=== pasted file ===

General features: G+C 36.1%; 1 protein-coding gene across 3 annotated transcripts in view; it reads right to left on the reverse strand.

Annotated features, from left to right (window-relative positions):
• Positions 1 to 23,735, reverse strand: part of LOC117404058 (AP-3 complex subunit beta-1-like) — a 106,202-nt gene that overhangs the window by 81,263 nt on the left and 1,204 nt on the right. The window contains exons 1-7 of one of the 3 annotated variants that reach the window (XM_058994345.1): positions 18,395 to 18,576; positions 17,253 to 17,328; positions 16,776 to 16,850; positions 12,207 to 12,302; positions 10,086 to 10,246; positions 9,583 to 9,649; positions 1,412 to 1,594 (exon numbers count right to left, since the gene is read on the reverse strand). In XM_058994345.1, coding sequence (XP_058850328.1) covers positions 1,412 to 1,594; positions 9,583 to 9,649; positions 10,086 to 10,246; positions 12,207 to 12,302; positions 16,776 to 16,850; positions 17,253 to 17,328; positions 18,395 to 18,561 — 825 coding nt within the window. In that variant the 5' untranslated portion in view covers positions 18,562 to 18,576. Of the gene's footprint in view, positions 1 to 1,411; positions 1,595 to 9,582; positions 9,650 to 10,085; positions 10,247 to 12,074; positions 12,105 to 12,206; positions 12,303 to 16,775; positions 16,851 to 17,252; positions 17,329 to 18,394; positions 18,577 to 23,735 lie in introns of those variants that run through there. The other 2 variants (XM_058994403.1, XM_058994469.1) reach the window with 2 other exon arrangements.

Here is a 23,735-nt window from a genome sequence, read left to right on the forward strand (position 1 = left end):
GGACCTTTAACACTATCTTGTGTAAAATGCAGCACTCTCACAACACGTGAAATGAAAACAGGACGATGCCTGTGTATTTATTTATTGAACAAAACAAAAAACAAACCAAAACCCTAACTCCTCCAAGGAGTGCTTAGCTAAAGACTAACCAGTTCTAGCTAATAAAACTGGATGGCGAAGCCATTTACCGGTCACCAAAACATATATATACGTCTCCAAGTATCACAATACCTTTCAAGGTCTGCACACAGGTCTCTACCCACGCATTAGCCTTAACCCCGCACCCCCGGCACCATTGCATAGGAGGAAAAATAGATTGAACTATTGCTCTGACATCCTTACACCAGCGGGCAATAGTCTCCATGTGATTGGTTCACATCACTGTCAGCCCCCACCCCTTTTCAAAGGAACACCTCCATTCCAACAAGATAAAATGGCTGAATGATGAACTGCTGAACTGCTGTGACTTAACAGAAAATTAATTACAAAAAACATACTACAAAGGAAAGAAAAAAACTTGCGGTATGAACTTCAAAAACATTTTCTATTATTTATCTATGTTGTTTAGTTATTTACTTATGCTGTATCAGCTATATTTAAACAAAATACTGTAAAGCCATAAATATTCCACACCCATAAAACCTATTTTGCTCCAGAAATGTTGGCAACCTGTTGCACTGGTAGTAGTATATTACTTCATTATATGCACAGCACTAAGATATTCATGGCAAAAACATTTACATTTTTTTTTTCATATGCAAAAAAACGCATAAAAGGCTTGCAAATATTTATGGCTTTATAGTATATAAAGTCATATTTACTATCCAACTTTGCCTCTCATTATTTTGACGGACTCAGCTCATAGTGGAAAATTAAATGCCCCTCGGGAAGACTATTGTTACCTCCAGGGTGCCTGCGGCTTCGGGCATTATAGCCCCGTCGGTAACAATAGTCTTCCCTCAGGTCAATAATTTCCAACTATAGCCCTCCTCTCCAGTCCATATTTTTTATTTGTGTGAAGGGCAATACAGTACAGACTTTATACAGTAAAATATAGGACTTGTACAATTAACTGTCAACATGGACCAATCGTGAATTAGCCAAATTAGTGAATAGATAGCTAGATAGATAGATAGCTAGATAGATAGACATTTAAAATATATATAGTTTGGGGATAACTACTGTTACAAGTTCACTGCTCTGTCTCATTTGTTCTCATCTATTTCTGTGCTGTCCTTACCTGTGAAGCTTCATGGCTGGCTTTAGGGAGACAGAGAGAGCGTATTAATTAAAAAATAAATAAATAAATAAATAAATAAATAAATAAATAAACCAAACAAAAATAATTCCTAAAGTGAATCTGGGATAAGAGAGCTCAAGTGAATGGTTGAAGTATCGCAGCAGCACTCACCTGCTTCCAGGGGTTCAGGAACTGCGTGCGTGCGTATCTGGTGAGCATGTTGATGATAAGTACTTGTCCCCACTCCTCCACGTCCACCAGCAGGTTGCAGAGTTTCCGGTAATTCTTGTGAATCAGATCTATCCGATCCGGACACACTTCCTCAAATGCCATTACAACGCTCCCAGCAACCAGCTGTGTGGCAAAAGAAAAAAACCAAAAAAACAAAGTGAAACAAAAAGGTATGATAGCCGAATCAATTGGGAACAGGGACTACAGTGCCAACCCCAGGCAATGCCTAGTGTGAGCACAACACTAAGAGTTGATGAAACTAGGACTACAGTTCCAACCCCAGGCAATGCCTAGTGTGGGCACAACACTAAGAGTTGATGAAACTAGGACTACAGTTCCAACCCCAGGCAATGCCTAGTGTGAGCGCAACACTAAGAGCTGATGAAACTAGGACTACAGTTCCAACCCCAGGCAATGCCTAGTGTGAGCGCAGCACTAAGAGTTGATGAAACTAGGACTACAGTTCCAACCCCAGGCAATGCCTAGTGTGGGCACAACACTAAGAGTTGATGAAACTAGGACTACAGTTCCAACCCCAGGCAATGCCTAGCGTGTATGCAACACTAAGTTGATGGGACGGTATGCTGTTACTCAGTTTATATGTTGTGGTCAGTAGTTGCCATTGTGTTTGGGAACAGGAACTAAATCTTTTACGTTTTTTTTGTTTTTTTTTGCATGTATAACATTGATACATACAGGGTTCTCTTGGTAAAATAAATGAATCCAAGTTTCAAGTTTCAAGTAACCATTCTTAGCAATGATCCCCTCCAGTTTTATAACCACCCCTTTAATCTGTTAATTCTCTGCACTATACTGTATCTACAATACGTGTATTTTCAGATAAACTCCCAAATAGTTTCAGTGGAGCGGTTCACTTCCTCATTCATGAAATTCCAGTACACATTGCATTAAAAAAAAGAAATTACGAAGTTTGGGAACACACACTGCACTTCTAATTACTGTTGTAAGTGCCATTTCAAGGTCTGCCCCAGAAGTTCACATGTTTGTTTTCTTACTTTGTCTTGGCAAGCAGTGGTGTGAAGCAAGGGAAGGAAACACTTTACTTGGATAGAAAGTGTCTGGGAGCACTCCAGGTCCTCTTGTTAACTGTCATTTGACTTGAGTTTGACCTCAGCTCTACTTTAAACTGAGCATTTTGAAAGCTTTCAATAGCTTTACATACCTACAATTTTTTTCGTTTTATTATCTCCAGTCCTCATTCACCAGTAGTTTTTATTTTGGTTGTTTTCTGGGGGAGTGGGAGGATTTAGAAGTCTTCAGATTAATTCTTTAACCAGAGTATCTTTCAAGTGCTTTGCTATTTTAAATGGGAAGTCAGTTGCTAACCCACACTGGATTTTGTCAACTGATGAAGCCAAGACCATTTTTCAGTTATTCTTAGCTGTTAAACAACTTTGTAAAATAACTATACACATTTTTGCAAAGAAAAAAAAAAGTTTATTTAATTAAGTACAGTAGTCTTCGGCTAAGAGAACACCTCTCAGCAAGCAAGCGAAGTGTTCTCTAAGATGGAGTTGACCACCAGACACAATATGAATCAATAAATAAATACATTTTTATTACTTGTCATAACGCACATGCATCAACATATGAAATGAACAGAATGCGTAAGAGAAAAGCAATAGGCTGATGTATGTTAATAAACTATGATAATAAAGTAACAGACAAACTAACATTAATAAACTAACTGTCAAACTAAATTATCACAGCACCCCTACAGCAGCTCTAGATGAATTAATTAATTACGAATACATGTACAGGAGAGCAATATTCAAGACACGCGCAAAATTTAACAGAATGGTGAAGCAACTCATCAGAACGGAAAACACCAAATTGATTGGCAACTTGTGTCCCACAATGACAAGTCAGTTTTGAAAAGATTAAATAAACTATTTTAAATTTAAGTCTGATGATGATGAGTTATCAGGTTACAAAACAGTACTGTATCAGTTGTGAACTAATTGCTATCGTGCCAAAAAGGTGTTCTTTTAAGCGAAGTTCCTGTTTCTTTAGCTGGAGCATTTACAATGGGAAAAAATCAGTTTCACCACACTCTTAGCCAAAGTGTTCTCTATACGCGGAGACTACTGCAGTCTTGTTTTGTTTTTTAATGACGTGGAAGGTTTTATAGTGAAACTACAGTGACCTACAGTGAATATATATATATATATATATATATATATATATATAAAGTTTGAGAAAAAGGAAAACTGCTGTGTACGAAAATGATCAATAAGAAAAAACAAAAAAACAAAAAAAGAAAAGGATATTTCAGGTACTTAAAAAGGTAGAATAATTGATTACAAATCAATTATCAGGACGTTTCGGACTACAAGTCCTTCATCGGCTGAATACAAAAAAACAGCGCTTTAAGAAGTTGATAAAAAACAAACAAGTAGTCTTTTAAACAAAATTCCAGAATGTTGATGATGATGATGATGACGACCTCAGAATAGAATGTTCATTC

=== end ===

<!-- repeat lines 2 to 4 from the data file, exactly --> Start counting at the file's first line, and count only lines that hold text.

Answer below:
Annotated features, from left to right (window-relative positions):
• Positions 1 to 23,735, reverse strand: part of LOC117404058 (AP-3 complex subunit beta-1-like) — a 106,202-nt gene that overhangs the window by 81,263 nt on the left and 1,204 nt on the right. The window contains exons 1-7 of one of the 3 annotated variants that reach the window (XM_058994345.1): positions 18,395 to 18,576; positions 17,253 to 17,328; positions 16,776 to 16,850; positions 12,207 to 12,302; positions 10,086 to 10,246; positions 9,583 to 9,649; positions 1,412 to 1,594 (exon numbers count right to left, since the gene is read on the reverse strand). In XM_058994345.1, coding sequence (XP_058850328.1) covers positions 1,412 to 1,594; positions 9,583 to 9,649; positions 10,086 to 10,246; positions 12,207 to 12,302; positions 16,776 to 16,850; positions 17,253 to 17,328; positions 18,395 to 18,561 — 825 coding nt within the window. In that variant the 5' untranslated portion in view covers positions 18,562 to 18,576. Of the gene's footprint in view, positions 1 to 1,411; positions 1,595 to 9,582; positions 9,650 to 10,085; positions 10,247 to 12,074; positions 12,105 to 12,206; positions 12,303 to 16,775; positions 16,851 to 17,252; positions 17,329 to 18,394; positions 18,577 to 23,735 lie in introns of those variants that run through there. The other 2 variants (XM_058994403.1, XM_058994469.1) reach the window with 2 other exon arrangements.

Here is a 23,735-nt window from a genome sequence, read left to right on the forward strand (position 1 = left end):